The “Freedom in the 50 States” study measured economic and personal freedom using a wide range of criteria, including tax rates, government spending and debt, regulatory burdens, and state laws covering land use, union organizing, gun control, education choice and more.
It found that the freest states tended to be conservative “red” states, while the least free were liberal “blue” states.
The freest state overall, the researchers concluded, was North Dakota, followed by South Dakota, Tennessee, New Hampshire and Oklahoma. The least free state by far was New York, followed by California, New Jersey, Hawaii and Rhode Island.
The study also compared its measures of economic and personal freedom to population shifts and income growth, and found that freer states tend to do better on both scores than those less free.
For example, it found a strong correlation between a state’s freedom ranking and migration, which means that Americans are gravitating toward states that have less-intrusive governments.
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New York, for example, saw a net migration of -9.2% between 2000 and 2011, and California’s was -4.2%. In contrast, Tennessee gained 4.4%, and Oklahoma gained 1.3%.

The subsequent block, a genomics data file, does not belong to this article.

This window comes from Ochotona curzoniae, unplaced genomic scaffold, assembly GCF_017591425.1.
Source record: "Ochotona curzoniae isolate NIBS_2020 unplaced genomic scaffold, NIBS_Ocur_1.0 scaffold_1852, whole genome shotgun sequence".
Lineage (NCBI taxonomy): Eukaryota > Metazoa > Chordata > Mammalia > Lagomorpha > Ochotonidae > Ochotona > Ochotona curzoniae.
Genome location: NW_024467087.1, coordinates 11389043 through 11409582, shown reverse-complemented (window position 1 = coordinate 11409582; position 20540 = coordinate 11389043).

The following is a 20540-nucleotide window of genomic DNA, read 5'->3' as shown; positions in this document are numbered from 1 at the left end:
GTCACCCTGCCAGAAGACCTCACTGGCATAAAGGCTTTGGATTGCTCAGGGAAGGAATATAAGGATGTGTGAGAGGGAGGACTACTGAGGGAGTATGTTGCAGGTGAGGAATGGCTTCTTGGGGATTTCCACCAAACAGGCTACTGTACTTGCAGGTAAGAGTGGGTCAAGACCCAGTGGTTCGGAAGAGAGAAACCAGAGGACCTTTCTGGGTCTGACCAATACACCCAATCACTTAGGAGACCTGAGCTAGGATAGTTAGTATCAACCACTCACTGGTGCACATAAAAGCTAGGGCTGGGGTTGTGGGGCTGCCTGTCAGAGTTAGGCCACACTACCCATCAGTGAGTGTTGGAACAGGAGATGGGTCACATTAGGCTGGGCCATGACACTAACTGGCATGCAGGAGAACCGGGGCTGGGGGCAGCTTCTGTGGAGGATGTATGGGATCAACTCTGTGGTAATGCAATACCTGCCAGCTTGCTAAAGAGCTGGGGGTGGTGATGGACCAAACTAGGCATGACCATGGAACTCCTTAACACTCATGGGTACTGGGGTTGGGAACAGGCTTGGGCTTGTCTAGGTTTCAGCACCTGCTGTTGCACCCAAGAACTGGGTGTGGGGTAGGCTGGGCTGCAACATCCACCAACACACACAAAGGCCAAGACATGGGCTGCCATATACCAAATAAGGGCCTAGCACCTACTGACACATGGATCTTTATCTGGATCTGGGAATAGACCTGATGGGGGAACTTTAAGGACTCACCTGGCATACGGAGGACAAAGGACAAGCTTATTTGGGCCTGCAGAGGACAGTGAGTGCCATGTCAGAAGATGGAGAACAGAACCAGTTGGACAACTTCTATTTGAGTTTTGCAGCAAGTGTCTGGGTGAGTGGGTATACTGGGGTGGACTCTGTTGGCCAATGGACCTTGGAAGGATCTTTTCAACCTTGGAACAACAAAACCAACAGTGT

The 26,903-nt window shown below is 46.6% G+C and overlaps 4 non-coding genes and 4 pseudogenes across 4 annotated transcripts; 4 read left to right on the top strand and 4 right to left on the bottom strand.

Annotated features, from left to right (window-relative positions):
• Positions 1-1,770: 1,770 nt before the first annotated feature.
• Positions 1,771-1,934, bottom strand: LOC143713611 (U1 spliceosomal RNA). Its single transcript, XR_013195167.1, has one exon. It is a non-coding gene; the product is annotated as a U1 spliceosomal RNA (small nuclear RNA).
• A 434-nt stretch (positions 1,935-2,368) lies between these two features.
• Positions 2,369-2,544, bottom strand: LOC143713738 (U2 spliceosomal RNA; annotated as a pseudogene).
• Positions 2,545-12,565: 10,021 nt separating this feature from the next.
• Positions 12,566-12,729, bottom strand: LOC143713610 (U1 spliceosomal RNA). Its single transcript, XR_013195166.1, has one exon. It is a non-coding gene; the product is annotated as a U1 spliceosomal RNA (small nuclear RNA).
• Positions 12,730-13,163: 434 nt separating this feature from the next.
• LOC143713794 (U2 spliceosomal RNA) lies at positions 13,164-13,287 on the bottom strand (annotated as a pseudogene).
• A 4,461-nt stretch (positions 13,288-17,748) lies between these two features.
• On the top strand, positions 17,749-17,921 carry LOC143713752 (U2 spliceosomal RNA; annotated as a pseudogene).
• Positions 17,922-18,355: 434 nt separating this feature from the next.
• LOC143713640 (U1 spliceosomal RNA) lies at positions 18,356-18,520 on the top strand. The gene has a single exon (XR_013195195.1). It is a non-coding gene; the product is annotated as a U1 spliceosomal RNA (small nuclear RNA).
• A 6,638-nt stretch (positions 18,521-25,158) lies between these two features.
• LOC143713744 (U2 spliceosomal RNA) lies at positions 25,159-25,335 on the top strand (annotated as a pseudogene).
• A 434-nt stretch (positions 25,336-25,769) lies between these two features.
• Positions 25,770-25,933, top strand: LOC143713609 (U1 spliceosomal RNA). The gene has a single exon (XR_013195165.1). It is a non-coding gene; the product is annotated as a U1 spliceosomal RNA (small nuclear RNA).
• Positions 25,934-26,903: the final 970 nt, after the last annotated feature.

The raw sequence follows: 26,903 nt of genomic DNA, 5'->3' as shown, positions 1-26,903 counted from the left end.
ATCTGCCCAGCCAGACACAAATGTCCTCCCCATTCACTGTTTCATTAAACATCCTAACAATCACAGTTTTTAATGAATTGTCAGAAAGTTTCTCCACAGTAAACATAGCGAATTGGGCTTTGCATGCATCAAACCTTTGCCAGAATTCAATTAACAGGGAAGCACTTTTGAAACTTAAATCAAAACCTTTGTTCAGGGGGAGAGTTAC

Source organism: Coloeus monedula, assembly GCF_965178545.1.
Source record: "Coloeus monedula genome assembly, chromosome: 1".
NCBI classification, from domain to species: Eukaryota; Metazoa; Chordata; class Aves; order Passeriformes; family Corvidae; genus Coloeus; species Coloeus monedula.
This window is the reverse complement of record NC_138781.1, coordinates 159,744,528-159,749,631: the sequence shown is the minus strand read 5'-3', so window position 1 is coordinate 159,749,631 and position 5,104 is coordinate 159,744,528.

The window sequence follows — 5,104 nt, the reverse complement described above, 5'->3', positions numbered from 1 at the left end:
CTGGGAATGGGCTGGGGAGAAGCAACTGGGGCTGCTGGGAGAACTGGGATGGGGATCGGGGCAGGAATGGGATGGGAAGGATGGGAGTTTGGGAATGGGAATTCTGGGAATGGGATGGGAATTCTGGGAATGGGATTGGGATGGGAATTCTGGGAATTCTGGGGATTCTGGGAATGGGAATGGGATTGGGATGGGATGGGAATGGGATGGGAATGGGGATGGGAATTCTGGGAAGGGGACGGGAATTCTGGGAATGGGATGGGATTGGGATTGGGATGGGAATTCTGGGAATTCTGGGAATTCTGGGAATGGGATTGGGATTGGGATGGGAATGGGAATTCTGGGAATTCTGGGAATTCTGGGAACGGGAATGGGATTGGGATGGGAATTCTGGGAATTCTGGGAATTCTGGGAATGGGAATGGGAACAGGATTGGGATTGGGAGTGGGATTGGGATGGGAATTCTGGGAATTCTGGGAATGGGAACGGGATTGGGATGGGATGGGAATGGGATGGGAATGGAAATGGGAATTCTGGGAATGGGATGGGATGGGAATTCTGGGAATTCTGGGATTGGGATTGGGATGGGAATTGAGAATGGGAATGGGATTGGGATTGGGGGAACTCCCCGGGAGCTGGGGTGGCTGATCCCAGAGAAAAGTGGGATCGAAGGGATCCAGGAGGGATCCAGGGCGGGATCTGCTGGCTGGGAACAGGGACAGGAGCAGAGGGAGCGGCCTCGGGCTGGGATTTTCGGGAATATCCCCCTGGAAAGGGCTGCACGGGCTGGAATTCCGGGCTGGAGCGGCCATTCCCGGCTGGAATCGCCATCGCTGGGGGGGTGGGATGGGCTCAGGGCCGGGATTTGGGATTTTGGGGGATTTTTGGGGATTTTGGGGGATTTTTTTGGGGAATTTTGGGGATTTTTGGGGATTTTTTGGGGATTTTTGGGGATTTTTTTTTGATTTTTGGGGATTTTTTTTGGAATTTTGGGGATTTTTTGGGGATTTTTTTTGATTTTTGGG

An IBD analysis of the data found that “red” states — those voting for Republican presidential candidates in the past two elections — saw an overall net migration of 2.2%, while “blue” states saw an overall average net migration of -0.3%.
“People are voting for places with greater freedom,” said William Ruger, a political scientist at Texas State University and one of the co-authors of the study. That was true, he said, even after controlling for things like weather and amenities that might attract people to states independent of these freedom measures.
The study also found that states with more freedom tended to see stronger income growth. This was particularly true in states with more regulatory freedom.
“Adam Smith was right,” Ruger said. “If you have economic freedom, you will have economic growth.”
IBD has previously reported that red states saw stronger job growth, lower unemployment and bigger gains in per capita income than blue states during the economic recovery. For example, IBD found that in the first three years of the recovery, red states saw 1.9% job growth compared with 1.2% for blue states.
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